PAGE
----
3.3. Density Changes Caused by CO2

[21] The component of these changes attributable to increasing CO2 concentration was investigated by Solomon et al. [2010], so the calculations are not repeated here. Those findings were commensurate with the calculations of Qian et al. [2006], that the effect of CO2 mixing ratio in the lower atmosphere increasing from 360 to 385 ppmv over the 12 years from 1996 to 2008 should cause a decrease in thermospheric density at 400 km of ∼3% under solar minimum conditions. However, we note that observational estimates of this change run as high as 5% per decade, or as much as 6% between the two solar minima. The effects due to CO2 are included in both of the TIE-GCM simulations shown in Figures 5 and 6, but not in the NRLMSISE-00 calculations, since NRLMSISE-00 does not yet include a secular term.

4. Conclusions

[22] The results of these simulations are summarized in Table 2, where the individual components of change attributable to the three known sources are derived from the model simulations, and compared to satellite drag measurements. The TIE-GCM results are similar to preliminary work by Solomon et al. [2010] using SEM data, constant solar input, shorter model runs, and neglecting geomagnetic variation. Since the solar EUV change assumed here averages 10%, as opposed to the 13% employed in the previous study, the simulated change due to solar EUV is proportionally smaller, 22% instead of 28%. This is partially compensated by the addition of geomagnetic variation, resulting in reasonable agreement with the observed changes. Since it is possible that the TIE-GCM slightly underestimates the geomagnetic component and the CO2 cooling component, we note that increasing these by a few percentage points would bring the TIE-GCM simulations into even better agreement with observations. The NRLMSISE-00 simulations are included here despite the vagaries involved in using a substitute index in this model, to see if the TIE-GCM results are basically compatible with empirical models, and as a check on the geomagnetic activity estimation. The models do indeed give similar results, and although NRLMSISE-00 produces somewhat higher change in density due to geomagnetic forcing, in both cases this is still a small portion of the total. Reduction in density due to increased CO2 cooling is not included in the NRLMSISE-00 results, but adding in −3% to −6% secular change would bring them quite close to the observations.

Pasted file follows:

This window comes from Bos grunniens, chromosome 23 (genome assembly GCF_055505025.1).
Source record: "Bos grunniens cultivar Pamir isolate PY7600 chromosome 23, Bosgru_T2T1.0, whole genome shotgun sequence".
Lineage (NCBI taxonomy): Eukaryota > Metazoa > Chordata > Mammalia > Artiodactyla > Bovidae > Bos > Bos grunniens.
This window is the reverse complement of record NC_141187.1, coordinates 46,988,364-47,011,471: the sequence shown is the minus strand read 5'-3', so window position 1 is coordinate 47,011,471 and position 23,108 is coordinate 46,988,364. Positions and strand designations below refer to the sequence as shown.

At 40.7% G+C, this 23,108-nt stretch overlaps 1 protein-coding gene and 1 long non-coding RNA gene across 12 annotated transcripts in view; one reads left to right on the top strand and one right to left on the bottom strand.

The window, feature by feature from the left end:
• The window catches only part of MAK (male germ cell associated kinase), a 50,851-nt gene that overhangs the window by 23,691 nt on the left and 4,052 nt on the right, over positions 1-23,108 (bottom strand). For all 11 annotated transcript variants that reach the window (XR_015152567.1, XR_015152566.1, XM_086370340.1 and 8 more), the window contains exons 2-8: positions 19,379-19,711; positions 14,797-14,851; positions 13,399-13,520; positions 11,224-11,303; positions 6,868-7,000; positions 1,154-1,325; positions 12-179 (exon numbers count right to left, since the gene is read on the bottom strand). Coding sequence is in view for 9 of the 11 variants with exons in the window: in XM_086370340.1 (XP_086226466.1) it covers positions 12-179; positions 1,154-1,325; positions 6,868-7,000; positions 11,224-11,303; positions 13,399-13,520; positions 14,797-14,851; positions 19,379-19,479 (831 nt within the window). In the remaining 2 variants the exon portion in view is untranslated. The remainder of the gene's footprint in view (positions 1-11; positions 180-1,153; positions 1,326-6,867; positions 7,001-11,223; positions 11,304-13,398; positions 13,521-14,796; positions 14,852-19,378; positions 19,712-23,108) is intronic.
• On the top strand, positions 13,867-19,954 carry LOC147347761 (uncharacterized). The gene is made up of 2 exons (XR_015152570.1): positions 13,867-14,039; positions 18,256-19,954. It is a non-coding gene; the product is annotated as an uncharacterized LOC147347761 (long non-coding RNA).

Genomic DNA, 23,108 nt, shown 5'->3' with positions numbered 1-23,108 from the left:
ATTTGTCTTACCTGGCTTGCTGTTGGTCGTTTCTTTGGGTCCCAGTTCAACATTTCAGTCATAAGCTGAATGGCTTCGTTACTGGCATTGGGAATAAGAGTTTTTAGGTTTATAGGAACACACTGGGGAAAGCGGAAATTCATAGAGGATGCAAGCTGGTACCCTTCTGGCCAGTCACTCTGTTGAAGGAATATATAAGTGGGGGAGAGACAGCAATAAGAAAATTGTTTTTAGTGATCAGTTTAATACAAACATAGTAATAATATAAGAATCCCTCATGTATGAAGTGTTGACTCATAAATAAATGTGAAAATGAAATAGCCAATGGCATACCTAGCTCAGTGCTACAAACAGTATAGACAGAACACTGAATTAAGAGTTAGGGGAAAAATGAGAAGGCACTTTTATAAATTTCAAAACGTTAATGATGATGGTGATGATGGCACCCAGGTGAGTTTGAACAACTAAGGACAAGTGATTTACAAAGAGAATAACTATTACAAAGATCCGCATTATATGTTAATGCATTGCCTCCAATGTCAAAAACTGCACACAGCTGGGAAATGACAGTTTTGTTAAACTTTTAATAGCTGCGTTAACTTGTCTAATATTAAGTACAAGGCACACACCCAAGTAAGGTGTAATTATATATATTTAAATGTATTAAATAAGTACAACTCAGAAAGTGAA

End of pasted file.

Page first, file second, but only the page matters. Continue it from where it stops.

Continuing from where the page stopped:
Table 2. Annual Mean Density Changes at 400 km Altitude From 1996 to 2008
 Solar EUV (%)Geomagnetic (%)CO2 Cooling (%)Total (%)
  • a

    NA, not applicable.

Satellite drag data   −30
NCAR TIE-GCM−22−2.2−3−27
NRLMSISE-00−21−3.5NAa−25